On Sept. 11, 2019, astronomers from the University College London released their findings about a new habitable planer in a research study titled, “Water Vapor on the Habitable-Zone Exoplanet K2-18b”.
On Sept. 16 and 17, The American Red Cross came to Eastern’s campus to have the first blood drive of the academic year. Students from different years, freshmen to seniors, volunteered and donated with a single purpose: to help save lives.
On Aug. 26, there was a Capital Projects University meeting that summarized the major projects that were being conducted on campus such as the renovation of Goddard and more renovation that will be done throughout the semester.
Eastern Connecticut State University welcomes 24 new staff members. Each new hire is sure to bring some valuable insight to each student and faculty alike.
Michael Jacewicz, Noel Dellanno, and Carter Throne-Kaunelis Contributing Writers Let’s be honest, most of us have not only seen some very heavy snowfall in New England, but also heavy-duty methods to get rid of it. In the name of safety Read More …
Connecticut residents are currently fighting against a curable disease. A measles outbreak began in New York City in the Orthodox Jewish communities with a number of roughly 400 cases. Since then, the outbreak has spread to Connecticut where three cases have been confirmed, with the latest being in New Haven.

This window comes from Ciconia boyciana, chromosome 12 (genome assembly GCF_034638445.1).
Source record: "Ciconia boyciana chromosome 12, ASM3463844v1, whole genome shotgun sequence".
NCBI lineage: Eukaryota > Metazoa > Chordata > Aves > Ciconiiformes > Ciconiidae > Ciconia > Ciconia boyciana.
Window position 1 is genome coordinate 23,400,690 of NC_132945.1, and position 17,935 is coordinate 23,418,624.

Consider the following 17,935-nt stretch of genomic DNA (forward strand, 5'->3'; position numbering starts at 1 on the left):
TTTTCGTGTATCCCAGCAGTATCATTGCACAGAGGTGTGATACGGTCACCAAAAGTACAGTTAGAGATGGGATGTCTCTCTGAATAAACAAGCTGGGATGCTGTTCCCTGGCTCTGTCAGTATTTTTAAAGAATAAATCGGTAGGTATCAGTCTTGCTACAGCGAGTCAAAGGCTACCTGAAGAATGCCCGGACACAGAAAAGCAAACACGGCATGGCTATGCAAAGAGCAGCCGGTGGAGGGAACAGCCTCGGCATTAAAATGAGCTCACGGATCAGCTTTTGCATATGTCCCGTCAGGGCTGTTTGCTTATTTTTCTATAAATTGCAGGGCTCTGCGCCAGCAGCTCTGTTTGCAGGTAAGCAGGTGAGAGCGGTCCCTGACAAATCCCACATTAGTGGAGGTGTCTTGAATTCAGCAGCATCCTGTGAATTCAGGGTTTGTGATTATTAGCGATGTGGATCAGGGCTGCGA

Dr. Bachiochi, professor in Eastern’s Psychology Department, started the Industrial-Organizational Psychology (IO) concentration in 1998 when he first began at Eastern. He has been an active member of the Society for Industrial and Organizational Psychology with a recent conference presentation at the annual meeting in Washington D.C. on Employee Resource Groups, Intent to Quit and Occupational Health Outcomes. Over 20 years later, Dr. Bachiochi is here with us to shed some light on the IO field and, in particular, IO at Eastern.
Eastern alumna, Nicole Panteleakos, returned to campus to speak to students about her debut novel, Planet Earth is Blue. Panteleakos attended communication professor, Dr. Chibeau’s Scriptwriting and Presentation class on April 16, where she spoke to and answered student questions surrounding her experiences in the world of publishing.
In times of crisis, humanity should often look in on itself to examine if it will be the heroic, caring beings we so often make ourselves out to be, or if we will stand by while innocents are punished from unwarranted crimes. This is a question that has been brought up lately revolving around the conservation efforts of the Asiatic Cheetah.
In January of 2018, eight researchers from the Tehran-based Persian Wildlife Heritage Foundation (PWHF) were arrested by the Iranian government and were charged with “corruption of the Earth”, espionage, and collusion to espionage after conducting research of the native cheetah species. Since then, most of the research team has been in jail or were killed.
Hazing is known as a form of initiation in which an individual is made to do things that can negatively affect his physical, mental, and emotional health. Hazing often starts within regular school clubs like sports groups and honor societies. It can happen within middle schools, high schools, and college universities. Although it is made illegal in more than 40 states, many incidents including physical injuries and death are still reported every year. According to the 2008 research study made by the University of Maine, more than 70% of fraternity and sorority members experienced hazing.